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Tips for Engaging Chinese Stakeholders

Map the project investment chain

If you are concerned about the impacts or potential impacts of a project, it is important to develop a clear understanding of which actors are behind it. Once you know which actors are involved, you can assess where the strongest pressure points are and what opportunities there may be for engagement and advocacy with key actors.

Engage with a range of actors

If you decide to engage directly with a Chinese company and do not get a positive response, you should consider engaging with other concerned institutions. For example, you could consider engaging the Chinese embassy in your country, state institutions responsible for oversight of outbound investment, the company’s headquarters, its financial backers, and so on. If you send a letter to the local subsidiary responsible for a project, you could also communicate with the company headquarters, the Chinese embassy in your country, and the Ministry of Commerce in Beijing. In cases where there are non-Chinese stakeholders involved, such as joint venture partners, financiers or significant shareholders, it is also important to engage with them.

Document the project risks and company conduct

It is vital that you gather evidence of the risks or impacts of a project, as well as information regarding the conduct of the company and any violations. Without evidence of harm (or risk of harm), your advocacy is unlikely to be effective. If you approach a company or other stakeholders with concerns, but you have no evidence, it will be easy for them to dismiss your claims. Likewise, if you approach a Chinese bank or regulator with your concerns about a project, that institution may request an explanation from the developer. Without evidence, those concerns can be dismissed by the company as unfounded.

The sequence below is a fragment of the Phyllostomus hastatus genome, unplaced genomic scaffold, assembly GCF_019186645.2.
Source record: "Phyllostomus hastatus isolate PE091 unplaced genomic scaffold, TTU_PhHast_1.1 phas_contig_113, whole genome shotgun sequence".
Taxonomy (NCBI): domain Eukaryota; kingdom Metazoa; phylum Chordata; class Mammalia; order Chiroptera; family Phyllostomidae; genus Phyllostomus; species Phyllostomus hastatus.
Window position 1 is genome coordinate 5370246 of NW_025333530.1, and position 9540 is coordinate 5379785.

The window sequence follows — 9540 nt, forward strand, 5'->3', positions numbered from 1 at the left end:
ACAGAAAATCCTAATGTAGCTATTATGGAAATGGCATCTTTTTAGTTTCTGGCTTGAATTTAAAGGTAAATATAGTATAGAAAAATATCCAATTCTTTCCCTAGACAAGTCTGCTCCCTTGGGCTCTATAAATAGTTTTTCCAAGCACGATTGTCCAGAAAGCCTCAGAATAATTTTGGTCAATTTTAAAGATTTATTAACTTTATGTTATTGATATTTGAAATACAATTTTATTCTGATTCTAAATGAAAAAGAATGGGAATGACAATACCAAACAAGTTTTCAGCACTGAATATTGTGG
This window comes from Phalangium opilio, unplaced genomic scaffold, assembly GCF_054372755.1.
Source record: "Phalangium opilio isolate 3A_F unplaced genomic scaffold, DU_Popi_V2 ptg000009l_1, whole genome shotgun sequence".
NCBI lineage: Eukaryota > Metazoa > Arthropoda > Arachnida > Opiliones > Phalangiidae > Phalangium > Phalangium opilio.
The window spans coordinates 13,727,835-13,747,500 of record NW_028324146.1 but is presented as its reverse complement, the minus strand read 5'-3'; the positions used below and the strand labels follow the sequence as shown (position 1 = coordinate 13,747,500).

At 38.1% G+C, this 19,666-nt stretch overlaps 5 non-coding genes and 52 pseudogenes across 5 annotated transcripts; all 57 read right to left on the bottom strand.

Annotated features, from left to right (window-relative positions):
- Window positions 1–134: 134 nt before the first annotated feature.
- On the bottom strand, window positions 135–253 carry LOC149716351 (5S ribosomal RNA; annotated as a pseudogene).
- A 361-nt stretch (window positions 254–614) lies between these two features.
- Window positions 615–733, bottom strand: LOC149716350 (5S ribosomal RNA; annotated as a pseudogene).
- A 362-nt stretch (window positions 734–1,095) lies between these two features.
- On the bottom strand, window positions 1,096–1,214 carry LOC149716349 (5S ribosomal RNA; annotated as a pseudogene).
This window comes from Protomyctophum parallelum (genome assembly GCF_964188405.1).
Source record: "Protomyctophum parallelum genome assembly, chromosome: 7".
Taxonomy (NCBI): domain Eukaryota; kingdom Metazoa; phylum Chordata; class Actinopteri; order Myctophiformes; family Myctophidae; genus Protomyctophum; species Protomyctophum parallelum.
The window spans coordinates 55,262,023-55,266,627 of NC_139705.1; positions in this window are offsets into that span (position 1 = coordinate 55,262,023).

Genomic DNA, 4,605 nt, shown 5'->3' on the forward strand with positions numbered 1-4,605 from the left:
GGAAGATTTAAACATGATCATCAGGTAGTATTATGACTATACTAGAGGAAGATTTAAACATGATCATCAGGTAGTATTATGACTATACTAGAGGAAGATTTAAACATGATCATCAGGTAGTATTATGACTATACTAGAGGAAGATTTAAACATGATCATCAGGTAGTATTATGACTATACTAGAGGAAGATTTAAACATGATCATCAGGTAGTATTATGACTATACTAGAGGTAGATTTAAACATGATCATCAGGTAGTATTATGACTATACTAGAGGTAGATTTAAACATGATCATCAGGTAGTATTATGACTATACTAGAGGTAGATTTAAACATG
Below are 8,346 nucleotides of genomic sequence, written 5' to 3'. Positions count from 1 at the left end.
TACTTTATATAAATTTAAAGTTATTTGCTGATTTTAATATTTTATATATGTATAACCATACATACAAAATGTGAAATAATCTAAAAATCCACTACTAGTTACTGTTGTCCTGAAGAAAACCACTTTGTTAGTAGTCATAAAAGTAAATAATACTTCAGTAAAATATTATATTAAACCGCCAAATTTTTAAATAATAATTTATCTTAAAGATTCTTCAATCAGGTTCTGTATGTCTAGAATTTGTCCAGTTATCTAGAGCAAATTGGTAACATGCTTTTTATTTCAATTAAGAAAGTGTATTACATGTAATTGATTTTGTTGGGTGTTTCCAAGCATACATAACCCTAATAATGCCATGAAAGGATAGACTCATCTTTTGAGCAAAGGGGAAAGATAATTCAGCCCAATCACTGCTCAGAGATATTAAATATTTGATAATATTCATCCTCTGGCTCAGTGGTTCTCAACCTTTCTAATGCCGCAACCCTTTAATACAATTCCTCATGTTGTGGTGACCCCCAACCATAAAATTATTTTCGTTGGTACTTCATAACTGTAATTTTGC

Assess compliance with local laws

One thing that almost all Chinese policies, regulations and guidelines for overseas investment have in common is that they call on companies and banks to respect local laws and regulations. For this reason, assessing legal compliance is very important. If you can identify and document breaches of local laws, you will be in a stronger position to call for a company, its financial backers and regulators to take action.

In your engagement, refer strategically to Chinese policies

Although China now has many policies and guidelines on overseas investment, they are mostly not binding and it is apparent that many companies do not implement them. Some companies know they exist but are unsure exactly what is expected of them in terms of implementation. At the same time, more and more guidelines are being issued by various government agencies and industry associations. This reflects an awareness of the need to address these issues, and a growing political will to do so. By referring to these documents when engaging with Chinese actors, civil society groups can play a role in raising the profile of these guidelines and strengthening their implementation. It may also be strategic to frame concerns drawing on language that has been drafted by the Chinese state bodies that companies must report to and industry associations that they are members of.